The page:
Recent and Upcoming French Graduate Seminars
FR2715: The French-speaking Mediterranean, Spring 2022, David Pettersen
This seminar brings a Mediterranean perspective to the French-speaking world as a means of investigating how regional approaches to the study of cultures, languages, literatures, and media challenge the national approaches that have long defined scholarship on the countries surrounding the middle sea. This seminar will survey some of the key scholarly works that have theorized the Mediterranean, from Fernand Braudel to the present. We will examine how scholars have understood some the key topoi that have defined the field, including sun, sea, food, cities, ports, trade, tourism, warfare, translation, borders, migration, and refugees. Our approach will be diachronic, and we will examine competing images of the Mediterranean in works of literature and cinema from the Early Modern period to the present, especially the flows of cultures, goods, and human beings throughout the Mediterranean and the conflicts between its countries and peoples. Finally, we will go beyond questions of representation to consider how culture industries operate around the sea, especially the publishing, media production, and film festival industries.
FR2402: Early Modern Adaptations
Spring 2020, Chloé Hogg
Literature to screen (but how about screen to literature?). Book to bande dessinée. Oral tradition to elite literary practice to children’s lit to video game. Fan fiction. Revivals. Vulgarization. TV series. Podcasts. Adaptation is everywhere in our hypermediated media worlds. And as Thomas Leitch writes in the inaugural issue of the journal Adaptation (2008), “Adaptation studies are on the move.” This seminar takes a transmedial, diachronic approach to study the cultural production and media of early modern France as the processes and products of adaptation (Hutcheon). How did early modern writers, artists, artisans, and audiences adapt the stories and material of Antiquity—culturally prestigious, yes, but also tasteless, outdated, obscene, and shocking to early modern publics? How did early modern cultural productions adapt media forms and protocols to incorporate popular traditions, new technologies, and expanding global contacts? And what can we learn from the processes of adapting “the early modern”—stories, figures, images, texts—in contemporary cultural production from Versailles (the TV series) to La Princesse de Clèves (the graphic novel)? What does it mean to study early modern (as) adaptations? Do we always have to read the book to study the film? This course draws on critical readings in adaptation studies, media theory, media archeology, film studies and literary studies; our seminar corpus includes texts, images, gaming, films, fan fiction, graphic narratives, television, theater, radio/audio, and digital media. Students will produce an adaptation case study; a teaching unit or lesson; and/or a creative or critical adaptation of their research. Course taught in French primarily.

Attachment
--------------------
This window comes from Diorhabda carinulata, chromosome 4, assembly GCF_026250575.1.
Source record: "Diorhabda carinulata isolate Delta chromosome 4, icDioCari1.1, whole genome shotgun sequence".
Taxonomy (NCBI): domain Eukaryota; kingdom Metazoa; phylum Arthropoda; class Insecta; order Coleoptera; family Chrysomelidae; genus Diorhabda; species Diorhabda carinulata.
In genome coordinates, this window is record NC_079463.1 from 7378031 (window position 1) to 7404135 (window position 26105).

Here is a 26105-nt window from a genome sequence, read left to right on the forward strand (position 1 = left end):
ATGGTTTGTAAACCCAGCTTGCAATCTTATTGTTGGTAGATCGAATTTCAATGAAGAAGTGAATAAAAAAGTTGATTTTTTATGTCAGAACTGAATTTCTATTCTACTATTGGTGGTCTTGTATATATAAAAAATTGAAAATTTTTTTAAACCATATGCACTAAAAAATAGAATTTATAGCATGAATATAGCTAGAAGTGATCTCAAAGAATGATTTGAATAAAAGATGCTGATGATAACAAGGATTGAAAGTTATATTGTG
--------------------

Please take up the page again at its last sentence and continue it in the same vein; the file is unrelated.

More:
Spring 2020, John Walsh
This seminar explores the urban environmental imaginaries of writers and filmmakers of the Global South. What do their depictions reveal about contemporary and historical forms of the urban? How do they make sense of globalizing ideologies of urbanization, especially neoliberalism and its consequences for social and environmental justice? More broadly, how do literary representations intervene in and contribute to wider debates at the intersection of urban studies, postcolonial theory, and the environmental humanities? These questions serve as a critical backdrop for the study of the ways in which these imaginaries generate new and unexpected geographies of urban experience, shaped by intertwining political and ecological phenomena, including inequality, poverty, migration, pollution, and climate change. The course will be conducted in French or English, depending on enrollments. We will read a variety of fiction (Chamoiseau, Begag, Lahens, Mabanckou, Charles) and theory (Lefebvre, Harvey, Westphal, Mbembe, Sarr, Roy, Brenner). We will also view films by Sembène, Farès, Benyamina, and Peck.
FR2703: Animality, Gender, Sex
Spring 2020, Kaliane Ung
In recent years, we have come to realize that our destiny as humans is closely linked with that of the bee, the earthworm, or other animals. How should we consider gender and sexuality in this new paradigm, when cloning appears as a possible option for the preservation of species? This graduate seminar focuses on recent theoretical, literary, and cinematic texts that put animality into relation with gender and sexuality. Queer studies, gender studies, feminist studies, and trans studies have been radically rethought through the category of animality. How, for instance, is the category of woman linked with animals as a tentative gesture to redefine the “female” seventy years after Simone de Beauvoir’s seminal work The Second Sex? The critical apparatus will allow us to open the word “female” to a plurality of meanings, freeing it from the constraints of a female body often characterized by the violence it is subjected to (Catherine Malabou). Thinking of oneself as an animal also means changing one’s perception of the world and finding new ways to care for it. Students will be introduced to foundational thought in ecocriticism (Rachel Carson, Stéphanie Posthumus), in which “ecology is composed through histories of interaction, relationality, interconnection, and materiality” (Eva Hayward). Starting with Deleuze’s notion of “becoming-animal,” we will study animals as beings of language, but also as ontological beings larger than the metaphors and allegories with which they are associated, in order to approach animal studies and queer studies as drafting an “ethics of difference” (Donna Haraway) and redefining our idea of Nature (Bruno Latour). Primary materials might include French, German, Latin American, and American texts read in English, as well as films (Boon Joon-ho, Lucile Hadzihalilovic, Jean Cocteau, Wes Anderson).